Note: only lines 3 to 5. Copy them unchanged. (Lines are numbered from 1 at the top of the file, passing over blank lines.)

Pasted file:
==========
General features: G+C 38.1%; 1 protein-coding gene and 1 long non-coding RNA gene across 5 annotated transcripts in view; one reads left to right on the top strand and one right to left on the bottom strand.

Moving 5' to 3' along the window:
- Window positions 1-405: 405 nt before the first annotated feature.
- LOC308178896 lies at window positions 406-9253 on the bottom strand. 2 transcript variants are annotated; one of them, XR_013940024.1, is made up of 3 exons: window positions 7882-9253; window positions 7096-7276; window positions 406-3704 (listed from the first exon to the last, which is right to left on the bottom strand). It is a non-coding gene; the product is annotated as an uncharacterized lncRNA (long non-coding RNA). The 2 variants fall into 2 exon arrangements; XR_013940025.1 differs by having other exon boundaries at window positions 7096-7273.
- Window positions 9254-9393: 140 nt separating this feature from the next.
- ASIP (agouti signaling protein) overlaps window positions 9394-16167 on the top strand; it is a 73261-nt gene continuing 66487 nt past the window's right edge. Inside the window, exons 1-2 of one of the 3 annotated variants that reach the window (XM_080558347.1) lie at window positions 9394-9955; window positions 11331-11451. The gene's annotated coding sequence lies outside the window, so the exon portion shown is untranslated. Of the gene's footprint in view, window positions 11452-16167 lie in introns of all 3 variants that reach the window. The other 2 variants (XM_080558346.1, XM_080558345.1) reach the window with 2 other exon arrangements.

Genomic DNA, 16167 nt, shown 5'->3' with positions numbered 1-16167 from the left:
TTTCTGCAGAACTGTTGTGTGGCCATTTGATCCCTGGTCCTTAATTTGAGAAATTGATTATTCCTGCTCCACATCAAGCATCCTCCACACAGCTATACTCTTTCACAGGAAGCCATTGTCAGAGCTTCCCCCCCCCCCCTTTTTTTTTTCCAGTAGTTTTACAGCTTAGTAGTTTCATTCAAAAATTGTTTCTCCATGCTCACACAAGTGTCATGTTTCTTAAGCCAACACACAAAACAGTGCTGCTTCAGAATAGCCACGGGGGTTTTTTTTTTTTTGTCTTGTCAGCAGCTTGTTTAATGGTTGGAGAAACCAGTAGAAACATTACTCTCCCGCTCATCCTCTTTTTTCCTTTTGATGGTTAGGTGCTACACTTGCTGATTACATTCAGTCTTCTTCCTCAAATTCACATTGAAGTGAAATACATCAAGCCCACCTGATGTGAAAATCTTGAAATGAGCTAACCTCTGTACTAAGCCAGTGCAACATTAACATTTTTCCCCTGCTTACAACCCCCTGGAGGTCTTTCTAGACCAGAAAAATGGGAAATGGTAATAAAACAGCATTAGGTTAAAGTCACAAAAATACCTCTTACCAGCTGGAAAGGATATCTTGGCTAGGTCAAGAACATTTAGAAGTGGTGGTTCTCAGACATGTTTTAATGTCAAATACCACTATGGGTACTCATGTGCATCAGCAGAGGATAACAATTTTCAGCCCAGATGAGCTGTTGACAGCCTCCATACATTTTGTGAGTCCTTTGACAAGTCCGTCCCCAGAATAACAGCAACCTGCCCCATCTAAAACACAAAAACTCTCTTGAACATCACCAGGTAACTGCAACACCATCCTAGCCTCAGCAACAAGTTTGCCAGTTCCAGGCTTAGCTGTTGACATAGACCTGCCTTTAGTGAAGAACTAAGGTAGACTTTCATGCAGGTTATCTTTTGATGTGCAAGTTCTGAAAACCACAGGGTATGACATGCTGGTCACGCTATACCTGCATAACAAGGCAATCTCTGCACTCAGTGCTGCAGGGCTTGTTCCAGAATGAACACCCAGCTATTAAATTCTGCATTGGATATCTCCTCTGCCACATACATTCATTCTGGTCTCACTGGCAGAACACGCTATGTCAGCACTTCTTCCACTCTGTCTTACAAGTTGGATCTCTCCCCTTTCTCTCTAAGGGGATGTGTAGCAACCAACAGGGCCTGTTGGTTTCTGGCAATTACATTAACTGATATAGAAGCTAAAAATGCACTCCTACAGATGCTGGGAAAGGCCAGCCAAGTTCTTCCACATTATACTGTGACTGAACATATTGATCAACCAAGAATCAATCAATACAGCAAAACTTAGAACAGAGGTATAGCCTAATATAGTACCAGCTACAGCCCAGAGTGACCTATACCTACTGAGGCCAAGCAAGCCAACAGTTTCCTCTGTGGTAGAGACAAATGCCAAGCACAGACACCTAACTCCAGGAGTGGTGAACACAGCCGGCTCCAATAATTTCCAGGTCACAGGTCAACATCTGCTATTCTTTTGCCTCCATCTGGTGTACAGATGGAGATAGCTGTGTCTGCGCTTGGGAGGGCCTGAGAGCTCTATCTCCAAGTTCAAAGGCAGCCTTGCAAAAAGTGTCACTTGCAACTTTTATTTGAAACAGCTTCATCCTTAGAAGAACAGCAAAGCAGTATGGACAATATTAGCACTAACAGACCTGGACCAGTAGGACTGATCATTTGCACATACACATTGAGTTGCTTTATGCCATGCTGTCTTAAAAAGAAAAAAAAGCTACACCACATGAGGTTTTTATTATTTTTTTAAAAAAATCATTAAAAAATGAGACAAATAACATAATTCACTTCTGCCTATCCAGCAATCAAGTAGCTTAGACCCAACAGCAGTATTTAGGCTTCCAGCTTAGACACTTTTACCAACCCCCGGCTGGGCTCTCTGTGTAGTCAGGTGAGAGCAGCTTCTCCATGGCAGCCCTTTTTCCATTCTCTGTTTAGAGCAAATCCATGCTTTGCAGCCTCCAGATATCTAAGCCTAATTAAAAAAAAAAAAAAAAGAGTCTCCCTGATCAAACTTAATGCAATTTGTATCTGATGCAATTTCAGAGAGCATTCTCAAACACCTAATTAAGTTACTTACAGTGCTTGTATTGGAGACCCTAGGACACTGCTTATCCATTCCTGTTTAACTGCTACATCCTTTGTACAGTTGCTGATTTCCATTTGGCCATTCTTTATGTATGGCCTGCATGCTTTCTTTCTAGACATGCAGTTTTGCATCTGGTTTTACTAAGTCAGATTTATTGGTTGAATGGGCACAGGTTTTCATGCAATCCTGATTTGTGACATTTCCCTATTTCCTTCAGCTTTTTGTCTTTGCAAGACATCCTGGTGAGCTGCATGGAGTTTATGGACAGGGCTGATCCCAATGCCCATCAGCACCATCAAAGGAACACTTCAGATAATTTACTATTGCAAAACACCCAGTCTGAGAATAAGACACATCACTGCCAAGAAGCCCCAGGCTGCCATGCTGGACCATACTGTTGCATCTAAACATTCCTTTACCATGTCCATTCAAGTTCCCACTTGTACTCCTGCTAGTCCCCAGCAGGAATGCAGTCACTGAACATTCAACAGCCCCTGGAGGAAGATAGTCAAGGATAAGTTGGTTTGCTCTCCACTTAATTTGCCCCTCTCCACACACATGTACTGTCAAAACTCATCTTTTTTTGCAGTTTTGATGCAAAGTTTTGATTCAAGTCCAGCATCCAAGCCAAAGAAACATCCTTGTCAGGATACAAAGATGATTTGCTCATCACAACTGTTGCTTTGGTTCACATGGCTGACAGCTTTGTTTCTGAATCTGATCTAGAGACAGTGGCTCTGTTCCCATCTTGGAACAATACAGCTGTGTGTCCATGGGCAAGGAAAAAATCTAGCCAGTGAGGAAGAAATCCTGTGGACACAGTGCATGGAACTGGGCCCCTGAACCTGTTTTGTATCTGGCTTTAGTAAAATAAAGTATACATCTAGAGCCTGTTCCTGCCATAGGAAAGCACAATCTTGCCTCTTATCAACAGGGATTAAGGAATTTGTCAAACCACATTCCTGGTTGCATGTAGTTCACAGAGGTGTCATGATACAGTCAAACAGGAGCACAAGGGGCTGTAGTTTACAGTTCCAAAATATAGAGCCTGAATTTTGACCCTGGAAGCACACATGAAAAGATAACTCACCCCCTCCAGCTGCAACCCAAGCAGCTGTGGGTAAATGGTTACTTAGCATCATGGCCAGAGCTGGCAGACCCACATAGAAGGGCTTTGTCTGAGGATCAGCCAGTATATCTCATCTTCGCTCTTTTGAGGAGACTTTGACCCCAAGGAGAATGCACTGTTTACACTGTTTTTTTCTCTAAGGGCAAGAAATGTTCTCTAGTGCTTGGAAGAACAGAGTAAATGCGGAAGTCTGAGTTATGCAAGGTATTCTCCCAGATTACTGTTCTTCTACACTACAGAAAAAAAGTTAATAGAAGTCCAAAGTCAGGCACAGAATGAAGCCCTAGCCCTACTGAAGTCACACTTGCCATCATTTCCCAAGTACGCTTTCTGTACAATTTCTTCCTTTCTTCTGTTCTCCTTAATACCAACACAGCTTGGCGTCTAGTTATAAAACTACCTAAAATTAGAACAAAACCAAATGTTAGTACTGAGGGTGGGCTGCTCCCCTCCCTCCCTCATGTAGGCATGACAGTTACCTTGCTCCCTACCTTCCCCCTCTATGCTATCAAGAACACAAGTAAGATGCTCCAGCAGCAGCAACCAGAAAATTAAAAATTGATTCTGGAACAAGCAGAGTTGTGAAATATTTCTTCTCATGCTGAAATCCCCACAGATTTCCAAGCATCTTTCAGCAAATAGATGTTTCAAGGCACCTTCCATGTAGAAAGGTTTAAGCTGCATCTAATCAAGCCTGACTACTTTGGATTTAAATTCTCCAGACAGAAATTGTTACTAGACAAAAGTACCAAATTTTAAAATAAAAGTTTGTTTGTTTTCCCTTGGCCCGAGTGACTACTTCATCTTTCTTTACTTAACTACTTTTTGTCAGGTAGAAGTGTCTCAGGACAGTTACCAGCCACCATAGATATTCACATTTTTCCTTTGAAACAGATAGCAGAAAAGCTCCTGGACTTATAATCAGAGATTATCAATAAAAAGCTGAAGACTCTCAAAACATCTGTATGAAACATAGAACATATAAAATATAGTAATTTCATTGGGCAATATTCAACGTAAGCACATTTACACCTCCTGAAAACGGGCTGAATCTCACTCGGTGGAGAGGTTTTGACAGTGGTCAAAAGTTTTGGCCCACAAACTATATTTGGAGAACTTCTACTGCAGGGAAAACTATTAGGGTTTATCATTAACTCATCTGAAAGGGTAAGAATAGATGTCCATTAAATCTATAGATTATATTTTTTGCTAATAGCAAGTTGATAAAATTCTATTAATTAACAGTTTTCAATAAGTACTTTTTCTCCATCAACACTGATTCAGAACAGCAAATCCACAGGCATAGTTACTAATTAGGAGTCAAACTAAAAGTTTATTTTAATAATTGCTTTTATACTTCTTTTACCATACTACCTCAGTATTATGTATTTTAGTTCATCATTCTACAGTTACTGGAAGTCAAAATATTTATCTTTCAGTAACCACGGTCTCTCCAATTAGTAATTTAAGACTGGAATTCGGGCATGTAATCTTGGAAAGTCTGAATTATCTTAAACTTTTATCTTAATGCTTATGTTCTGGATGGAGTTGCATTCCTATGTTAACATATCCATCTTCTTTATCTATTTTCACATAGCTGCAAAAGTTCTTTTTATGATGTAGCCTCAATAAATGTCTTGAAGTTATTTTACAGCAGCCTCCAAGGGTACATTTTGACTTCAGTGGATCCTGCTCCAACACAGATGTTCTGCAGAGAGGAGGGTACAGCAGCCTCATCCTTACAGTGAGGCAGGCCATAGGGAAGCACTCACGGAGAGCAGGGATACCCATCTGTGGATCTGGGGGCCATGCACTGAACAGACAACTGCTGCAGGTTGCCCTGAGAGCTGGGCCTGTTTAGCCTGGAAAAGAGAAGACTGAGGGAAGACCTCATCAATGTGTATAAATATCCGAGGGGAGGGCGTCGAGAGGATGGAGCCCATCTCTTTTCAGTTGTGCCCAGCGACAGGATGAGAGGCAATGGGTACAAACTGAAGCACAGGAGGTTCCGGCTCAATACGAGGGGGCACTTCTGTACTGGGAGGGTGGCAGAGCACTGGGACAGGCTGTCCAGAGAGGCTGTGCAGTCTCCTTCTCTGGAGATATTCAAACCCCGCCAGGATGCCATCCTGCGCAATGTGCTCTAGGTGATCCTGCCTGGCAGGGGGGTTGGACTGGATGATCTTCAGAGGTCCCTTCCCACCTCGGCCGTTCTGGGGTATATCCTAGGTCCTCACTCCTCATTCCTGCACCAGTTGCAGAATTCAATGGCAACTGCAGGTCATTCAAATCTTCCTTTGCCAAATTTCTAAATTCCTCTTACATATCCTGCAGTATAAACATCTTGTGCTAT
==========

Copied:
- Window positions 1-405: 405 nt before the first annotated feature.
- LOC308178896 lies at window positions 406-9253 on the bottom strand. 2 transcript variants are annotated; one of them, XR_013940024.1, is made up of 3 exons: window positions 7882-9253; window positions 7096-7276; window positions 406-3704 (listed from the first exon to the last, which is right to left on the bottom strand). It is a non-coding gene; the product is annotated as an uncharacterized lncRNA (long non-coding RNA). The 2 variants fall into 2 exon arrangements; XR_013940025.1 differs by having other exon boundaries at window positions 7096-7273.
- Window positions 9254-9393: 140 nt separating this feature from the next.